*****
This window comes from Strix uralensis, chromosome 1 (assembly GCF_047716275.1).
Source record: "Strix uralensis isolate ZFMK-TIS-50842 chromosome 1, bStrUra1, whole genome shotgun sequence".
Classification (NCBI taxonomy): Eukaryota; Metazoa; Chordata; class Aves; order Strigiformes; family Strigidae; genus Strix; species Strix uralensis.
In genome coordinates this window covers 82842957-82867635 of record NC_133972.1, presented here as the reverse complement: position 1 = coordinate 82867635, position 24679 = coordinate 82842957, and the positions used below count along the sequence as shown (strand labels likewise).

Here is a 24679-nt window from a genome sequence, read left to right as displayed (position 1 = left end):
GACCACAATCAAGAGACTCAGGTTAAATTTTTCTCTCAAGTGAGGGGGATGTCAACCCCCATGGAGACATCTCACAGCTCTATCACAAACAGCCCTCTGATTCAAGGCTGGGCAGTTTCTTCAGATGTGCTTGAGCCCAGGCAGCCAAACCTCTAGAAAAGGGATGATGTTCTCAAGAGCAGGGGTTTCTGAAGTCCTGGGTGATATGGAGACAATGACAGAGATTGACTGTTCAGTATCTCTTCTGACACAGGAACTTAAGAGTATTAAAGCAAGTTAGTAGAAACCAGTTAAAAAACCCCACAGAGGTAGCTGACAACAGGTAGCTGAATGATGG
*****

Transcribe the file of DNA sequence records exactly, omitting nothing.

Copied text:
This window comes from Strix uralensis, chromosome 1 (assembly GCF_047716275.1).
Source record: "Strix uralensis isolate ZFMK-TIS-50842 chromosome 1, bStrUra1, whole genome shotgun sequence".
Classification (NCBI taxonomy): Eukaryota; Metazoa; Chordata; class Aves; order Strigiformes; family Strigidae; genus Strix; species Strix uralensis.
In genome coordinates this window covers 82842957-82867635 of record NC_133972.1, presented here as the reverse complement: position 1 = coordinate 82867635, position 24679 = coordinate 82842957, and the positions used below count along the sequence as shown (strand labels likewise).

Here is a 24679-nt window from a genome sequence, read left to right as displayed (position 1 = left end):
GACCACAATCAAGAGACTCAGGTTAAATTTTTCTCTCAAGTGAGGGGGATGTCAACCCCCATGGAGACATCTCACAGCTCTATCACAAACAGCCCTCTGATTCAAGGCTGGGCAGTTTCTTCAGATGTGCTTGAGCCCAGGCAGCCAAACCTCTAGAAAAGGGATGATGTTCTCAAGAGCAGGGGTTTCTGAAGTCCTGGGTGATATGGAGACAATGACAGAGATTGACTGTTCAGTATCTCTTCTGACACAGGAACTTAAGAGTATTAAAGCAAGTTAGTAGAAACCAGTTAAAAAACCCCACAGAGGTAGCTGACAACAGGTAGCTGAATGATGG